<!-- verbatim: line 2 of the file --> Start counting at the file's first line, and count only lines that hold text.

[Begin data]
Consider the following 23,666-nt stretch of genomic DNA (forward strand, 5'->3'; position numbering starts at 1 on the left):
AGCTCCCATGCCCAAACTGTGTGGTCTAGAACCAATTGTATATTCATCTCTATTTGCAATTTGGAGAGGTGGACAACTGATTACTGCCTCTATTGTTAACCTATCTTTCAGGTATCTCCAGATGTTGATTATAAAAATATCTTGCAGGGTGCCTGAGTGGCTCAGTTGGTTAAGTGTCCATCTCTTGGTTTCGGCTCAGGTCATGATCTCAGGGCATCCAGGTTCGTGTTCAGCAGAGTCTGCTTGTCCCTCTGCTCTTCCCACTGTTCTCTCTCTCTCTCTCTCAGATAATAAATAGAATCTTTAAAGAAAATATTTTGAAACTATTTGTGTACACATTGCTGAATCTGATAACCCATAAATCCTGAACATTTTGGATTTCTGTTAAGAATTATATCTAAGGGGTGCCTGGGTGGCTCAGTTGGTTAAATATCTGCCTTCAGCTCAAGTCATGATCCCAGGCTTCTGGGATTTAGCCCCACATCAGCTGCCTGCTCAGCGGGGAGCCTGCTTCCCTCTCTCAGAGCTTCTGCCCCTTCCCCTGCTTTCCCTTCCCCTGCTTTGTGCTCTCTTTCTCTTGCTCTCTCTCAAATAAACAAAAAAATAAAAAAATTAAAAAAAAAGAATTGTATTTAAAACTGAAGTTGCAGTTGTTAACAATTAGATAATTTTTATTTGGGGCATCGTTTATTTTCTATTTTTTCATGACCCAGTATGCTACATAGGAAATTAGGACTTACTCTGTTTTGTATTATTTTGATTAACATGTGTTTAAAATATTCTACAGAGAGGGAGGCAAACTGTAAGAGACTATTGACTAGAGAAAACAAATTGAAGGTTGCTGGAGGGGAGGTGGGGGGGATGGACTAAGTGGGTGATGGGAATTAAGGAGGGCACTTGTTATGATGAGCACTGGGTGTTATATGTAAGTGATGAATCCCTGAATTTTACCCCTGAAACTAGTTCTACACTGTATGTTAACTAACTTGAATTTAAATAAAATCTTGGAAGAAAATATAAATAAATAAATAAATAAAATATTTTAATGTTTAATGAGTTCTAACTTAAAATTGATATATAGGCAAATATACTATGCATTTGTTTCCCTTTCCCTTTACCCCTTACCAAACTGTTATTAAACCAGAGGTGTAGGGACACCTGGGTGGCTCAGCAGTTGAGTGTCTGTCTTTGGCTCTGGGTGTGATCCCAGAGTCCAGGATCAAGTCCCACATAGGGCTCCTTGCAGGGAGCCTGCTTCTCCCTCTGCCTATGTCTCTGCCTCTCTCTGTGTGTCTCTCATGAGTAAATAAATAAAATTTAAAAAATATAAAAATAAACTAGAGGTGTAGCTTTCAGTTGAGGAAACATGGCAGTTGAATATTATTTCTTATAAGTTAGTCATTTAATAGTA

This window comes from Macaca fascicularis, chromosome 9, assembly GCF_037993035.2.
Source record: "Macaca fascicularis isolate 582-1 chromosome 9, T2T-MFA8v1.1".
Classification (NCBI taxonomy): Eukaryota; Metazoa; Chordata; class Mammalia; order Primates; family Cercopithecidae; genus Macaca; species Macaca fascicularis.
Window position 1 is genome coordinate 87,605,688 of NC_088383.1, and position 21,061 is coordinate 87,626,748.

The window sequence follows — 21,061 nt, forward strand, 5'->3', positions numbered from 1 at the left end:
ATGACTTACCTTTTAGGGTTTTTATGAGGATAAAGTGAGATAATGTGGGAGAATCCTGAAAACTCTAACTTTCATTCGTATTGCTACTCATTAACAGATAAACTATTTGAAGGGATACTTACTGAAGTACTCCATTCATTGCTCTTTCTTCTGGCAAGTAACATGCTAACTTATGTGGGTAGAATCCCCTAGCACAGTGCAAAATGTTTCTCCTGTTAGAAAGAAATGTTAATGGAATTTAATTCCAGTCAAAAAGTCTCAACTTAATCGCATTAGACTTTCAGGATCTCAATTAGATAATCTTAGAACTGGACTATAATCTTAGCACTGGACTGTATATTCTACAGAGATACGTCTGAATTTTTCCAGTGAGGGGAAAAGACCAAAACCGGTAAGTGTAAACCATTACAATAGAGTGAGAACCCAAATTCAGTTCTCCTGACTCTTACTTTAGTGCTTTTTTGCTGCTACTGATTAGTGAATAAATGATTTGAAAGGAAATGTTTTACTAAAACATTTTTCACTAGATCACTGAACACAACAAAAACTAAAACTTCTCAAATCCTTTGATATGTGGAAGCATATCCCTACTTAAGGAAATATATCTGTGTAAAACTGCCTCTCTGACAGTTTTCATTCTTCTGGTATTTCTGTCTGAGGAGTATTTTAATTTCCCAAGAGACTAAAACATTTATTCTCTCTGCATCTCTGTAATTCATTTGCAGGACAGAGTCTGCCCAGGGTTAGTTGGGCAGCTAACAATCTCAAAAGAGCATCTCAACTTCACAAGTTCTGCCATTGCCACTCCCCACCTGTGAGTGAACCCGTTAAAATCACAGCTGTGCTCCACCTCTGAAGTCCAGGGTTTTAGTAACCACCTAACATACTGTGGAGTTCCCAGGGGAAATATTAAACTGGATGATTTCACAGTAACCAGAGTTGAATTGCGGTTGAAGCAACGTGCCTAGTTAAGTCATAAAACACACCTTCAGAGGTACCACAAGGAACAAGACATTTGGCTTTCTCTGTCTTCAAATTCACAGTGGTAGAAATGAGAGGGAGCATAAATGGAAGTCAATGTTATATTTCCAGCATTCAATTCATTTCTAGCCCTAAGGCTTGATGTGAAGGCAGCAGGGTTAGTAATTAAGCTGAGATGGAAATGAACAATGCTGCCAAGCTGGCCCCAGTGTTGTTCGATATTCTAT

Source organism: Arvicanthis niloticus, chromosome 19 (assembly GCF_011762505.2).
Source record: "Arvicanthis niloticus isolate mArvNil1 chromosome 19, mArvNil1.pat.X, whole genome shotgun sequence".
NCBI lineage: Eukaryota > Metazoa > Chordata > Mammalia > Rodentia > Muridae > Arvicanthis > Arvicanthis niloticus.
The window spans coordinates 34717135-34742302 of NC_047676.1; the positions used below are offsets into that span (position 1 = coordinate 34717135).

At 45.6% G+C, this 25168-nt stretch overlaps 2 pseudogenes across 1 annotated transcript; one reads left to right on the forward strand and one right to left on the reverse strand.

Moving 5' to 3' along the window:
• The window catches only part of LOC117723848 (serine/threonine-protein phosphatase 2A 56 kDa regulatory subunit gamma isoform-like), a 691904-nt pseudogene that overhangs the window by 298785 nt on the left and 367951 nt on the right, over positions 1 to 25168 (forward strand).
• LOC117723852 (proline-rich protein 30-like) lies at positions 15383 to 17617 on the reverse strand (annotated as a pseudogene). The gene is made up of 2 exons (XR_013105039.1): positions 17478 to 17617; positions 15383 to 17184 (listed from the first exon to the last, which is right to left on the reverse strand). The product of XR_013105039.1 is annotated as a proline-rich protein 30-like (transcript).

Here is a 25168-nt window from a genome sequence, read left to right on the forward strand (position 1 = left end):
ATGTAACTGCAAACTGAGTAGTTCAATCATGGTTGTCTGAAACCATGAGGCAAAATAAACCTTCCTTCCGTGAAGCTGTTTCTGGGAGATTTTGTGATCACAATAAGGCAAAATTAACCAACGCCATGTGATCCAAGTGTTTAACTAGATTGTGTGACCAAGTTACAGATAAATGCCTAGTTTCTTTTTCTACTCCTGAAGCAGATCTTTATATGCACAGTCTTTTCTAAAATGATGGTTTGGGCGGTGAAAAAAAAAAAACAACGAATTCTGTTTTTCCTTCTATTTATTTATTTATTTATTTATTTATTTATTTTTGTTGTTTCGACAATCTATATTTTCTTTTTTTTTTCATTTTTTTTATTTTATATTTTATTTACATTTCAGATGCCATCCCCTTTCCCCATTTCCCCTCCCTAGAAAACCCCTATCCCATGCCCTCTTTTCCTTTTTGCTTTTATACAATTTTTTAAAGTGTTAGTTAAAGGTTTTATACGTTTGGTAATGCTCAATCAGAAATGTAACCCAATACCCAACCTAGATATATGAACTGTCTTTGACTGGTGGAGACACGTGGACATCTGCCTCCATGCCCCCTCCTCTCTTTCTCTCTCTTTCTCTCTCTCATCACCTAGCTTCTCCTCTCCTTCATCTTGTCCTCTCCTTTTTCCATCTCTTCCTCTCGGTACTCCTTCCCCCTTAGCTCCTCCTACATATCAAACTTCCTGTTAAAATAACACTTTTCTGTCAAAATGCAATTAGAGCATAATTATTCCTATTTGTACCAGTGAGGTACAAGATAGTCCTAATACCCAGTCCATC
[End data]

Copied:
AGCTCCCATGCCCAAACTGTGTGGTCTAGAACCAATTGTATATTCATCTCTATTTGCAATTTGGAGAGGTGGACAACTGATTACTGCCTCTATTGTTAACCTATCTTTCAGGTATCTCCAGATGTTGATTATAAAAATATCTTGCAGGGTGCCTGAGTGGCTCAGTTGGTTAAGTGTCCATCTCTTGGTTTCGGCTCAGGTCATGATCTCAGGGCATCCAGGTTCGTGTTCAGCAGAGTCTGCTTGTCCCTCTGCTCTTCCCACTGTTCTCTCTCTCTCTCTCTCAGATAATAAATAGAATCTTTAAAGAAAATATTTTGAAACTATTTGTGTACACATTGCTGAATCTGATAACCCATAAATCCTGAACATTTTGGATTTCTGTTAAGAATTATATCTAAGGGGTGCCTGGGTGGCTCAGTTGGTTAAATATCTGCCTTCAGCTCAAGTCATGATCCCAGGCTTCTGGGATTTAGCCCCACATCAGCTGCCTGCTCAGCGGGGAGCCTGCTTCCCTCTCTCAGAGCTTCTGCCCCTTCCCCTGCTTTCCCTTCCCCTGCTTTGTGCTCTCTTTCTCTTGCTCTCTCTCAAATAAACAAAAAAATAAAAAAATTAAAAAAAAAGAATTGTATTTAAAACTGAAGTTGCAGTTGTTAACAATTAGATAATTTTTATTTGGGGCATCGTTTATTTTCTATTTTTTCATGACCCAGTATGCTACATAGGAAATTAGGACTTACTCTGTTTTGTATTATTTTGATTAACATGTGTTTAAAATATTCTACAGAGAGGGAGGCAAACTGTAAGAGACTATTGACTAGAGAAAACAAATTGAAGGTTGCTGGAGGGGAGGTGGGGGGGATGGACTAAGTGGGTGATGGGAATTAAGGAGGGCACTTGTTATGATGAGCACTGGGTGTTATATGTAAGTGATGAATCCCTGAATTTTACCCCTGAAACTAGTTCTACACTGTATGTTAACTAACTTGAATTTAAATAAAATCTTGGAAGAAAATATAAATAAATAAATAAATAAAATATTTTAATGTTTAATGAGTTCTAACTTAAAATTGATATATAGGCAAATATACTATGCATTTGTTTCCCTTTCCCTTTACCCCTTACCAAACTGTTATTAAACCAGAGGTGTAGGGACACCTGGGTGGCTCAGCAGTTGAGTGTCTGTCTTTGGCTCTGGGTGTGATCCCAGAGTCCAGGATCAAGTCCCACATAGGGCTCCTTGCAGGGAGCCTGCTTCTCCCTCTGCCTATGTCTCTGCCTCTCTCTGTGTGTCTCTCATGAGTAAATAAATAAAATTTAAAAAATATAAAAATAAACTAGAGGTGTAGCTTTCAGTTGAGGAAACATGGCAGTTGAATATTATTTCTTATAAGTTAGTCATTTAATAGTA